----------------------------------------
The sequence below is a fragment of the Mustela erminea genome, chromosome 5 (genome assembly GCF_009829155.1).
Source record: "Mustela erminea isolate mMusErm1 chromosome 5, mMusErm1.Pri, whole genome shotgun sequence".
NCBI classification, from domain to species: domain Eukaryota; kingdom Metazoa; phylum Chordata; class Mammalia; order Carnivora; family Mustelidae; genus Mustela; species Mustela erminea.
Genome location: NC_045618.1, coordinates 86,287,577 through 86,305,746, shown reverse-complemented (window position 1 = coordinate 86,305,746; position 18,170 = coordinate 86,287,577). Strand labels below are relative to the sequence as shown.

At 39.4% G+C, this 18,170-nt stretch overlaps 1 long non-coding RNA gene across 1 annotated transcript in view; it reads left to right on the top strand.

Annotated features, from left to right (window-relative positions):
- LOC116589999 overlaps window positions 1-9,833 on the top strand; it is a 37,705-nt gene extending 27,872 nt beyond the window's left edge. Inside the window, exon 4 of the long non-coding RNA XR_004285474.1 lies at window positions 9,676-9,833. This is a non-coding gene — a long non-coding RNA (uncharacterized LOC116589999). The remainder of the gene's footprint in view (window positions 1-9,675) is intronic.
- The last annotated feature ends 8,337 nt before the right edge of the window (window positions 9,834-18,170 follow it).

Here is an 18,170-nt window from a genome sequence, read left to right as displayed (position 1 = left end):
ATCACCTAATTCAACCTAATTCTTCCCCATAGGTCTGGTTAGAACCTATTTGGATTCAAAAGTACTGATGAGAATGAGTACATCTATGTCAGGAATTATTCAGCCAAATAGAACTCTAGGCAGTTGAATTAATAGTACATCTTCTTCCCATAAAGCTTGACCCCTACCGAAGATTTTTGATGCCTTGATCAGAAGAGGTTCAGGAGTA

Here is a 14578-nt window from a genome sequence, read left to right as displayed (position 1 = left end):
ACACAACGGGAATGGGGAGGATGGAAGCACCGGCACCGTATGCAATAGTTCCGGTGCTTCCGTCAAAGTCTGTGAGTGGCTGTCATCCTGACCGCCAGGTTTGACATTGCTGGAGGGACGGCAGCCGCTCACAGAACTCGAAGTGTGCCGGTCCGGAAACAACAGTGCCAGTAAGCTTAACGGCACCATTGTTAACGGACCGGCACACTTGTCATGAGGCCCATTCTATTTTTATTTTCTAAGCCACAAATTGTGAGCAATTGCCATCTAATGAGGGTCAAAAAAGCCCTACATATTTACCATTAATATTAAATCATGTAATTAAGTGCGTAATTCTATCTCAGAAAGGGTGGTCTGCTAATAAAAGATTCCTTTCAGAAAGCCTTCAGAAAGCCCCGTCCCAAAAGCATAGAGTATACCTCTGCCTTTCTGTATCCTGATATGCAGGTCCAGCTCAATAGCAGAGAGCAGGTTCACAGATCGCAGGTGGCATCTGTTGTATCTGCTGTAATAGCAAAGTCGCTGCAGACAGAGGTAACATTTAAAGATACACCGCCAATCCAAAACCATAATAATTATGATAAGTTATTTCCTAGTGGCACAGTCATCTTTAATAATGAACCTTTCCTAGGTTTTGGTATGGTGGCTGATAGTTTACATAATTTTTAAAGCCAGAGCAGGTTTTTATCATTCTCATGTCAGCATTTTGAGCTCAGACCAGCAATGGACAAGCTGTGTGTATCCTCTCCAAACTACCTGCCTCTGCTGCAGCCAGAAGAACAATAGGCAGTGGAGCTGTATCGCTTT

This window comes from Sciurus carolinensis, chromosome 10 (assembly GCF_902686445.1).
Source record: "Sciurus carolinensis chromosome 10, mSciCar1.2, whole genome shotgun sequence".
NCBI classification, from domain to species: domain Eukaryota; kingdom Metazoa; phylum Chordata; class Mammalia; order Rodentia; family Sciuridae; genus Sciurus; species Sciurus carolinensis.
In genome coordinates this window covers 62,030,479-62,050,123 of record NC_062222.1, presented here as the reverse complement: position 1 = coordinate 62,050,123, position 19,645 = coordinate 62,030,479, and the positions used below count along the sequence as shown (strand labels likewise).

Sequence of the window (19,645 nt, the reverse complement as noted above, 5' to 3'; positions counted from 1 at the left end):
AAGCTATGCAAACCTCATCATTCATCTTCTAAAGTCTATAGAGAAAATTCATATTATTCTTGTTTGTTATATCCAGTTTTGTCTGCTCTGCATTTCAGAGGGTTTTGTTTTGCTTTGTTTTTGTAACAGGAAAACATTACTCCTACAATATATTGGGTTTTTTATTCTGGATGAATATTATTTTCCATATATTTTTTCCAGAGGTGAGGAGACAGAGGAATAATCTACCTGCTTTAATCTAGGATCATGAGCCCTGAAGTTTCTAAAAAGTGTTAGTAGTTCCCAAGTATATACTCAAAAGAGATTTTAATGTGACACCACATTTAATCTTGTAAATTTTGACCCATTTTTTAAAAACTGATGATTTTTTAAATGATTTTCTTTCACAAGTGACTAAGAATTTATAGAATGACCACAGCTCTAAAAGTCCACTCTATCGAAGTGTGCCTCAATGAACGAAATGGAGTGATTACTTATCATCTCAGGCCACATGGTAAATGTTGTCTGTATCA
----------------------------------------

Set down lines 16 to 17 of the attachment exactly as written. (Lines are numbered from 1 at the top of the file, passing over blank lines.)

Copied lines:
In genome coordinates this window covers 62,030,479-62,050,123 of record NC_062222.1, presented here as the reverse complement: position 1 = coordinate 62,050,123, position 19,645 = coordinate 62,030,479, and the positions used below count along the sequence as shown (strand labels likewise).

Sequence of the window (19,645 nt, the reverse complement as noted above, 5' to 3'; positions counted from 1 at the left end):